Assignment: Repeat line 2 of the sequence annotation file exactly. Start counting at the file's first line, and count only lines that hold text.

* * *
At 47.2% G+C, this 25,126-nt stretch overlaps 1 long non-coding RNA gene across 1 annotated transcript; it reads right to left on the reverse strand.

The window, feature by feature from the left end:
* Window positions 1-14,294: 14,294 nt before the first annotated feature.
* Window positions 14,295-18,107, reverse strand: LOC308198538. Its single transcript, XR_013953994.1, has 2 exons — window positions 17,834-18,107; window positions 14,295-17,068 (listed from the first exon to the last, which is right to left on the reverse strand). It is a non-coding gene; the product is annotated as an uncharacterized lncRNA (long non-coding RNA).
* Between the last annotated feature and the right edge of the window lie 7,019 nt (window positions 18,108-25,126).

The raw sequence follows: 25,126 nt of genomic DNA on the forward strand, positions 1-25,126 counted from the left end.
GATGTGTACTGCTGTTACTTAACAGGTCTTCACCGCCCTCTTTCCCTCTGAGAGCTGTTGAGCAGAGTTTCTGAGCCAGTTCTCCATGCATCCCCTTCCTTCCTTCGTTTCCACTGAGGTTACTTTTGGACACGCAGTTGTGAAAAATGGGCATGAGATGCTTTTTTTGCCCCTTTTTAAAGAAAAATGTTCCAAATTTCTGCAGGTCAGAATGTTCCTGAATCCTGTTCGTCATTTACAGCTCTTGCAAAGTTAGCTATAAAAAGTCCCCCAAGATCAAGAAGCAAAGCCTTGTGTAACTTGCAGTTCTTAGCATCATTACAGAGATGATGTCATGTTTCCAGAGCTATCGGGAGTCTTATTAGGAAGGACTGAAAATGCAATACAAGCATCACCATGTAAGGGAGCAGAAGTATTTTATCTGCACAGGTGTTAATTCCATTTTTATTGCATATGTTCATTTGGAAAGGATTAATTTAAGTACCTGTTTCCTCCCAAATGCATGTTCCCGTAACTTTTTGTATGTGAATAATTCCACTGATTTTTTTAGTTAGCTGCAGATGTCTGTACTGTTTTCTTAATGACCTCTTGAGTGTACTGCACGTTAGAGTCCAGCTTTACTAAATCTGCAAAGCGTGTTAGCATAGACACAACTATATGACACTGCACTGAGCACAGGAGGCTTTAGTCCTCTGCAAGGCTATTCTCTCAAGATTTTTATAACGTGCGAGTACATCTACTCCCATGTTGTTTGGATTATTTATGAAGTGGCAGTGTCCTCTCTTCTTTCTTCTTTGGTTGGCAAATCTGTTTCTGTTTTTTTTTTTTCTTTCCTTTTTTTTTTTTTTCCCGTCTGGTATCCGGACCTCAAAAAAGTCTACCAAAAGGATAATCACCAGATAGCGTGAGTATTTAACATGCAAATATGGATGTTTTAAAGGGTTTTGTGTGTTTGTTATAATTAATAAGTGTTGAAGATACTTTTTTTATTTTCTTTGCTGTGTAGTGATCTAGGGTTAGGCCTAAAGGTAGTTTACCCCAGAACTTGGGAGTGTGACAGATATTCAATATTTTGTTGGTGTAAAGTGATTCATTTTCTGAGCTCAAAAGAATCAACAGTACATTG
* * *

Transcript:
The window, feature by feature from the left end: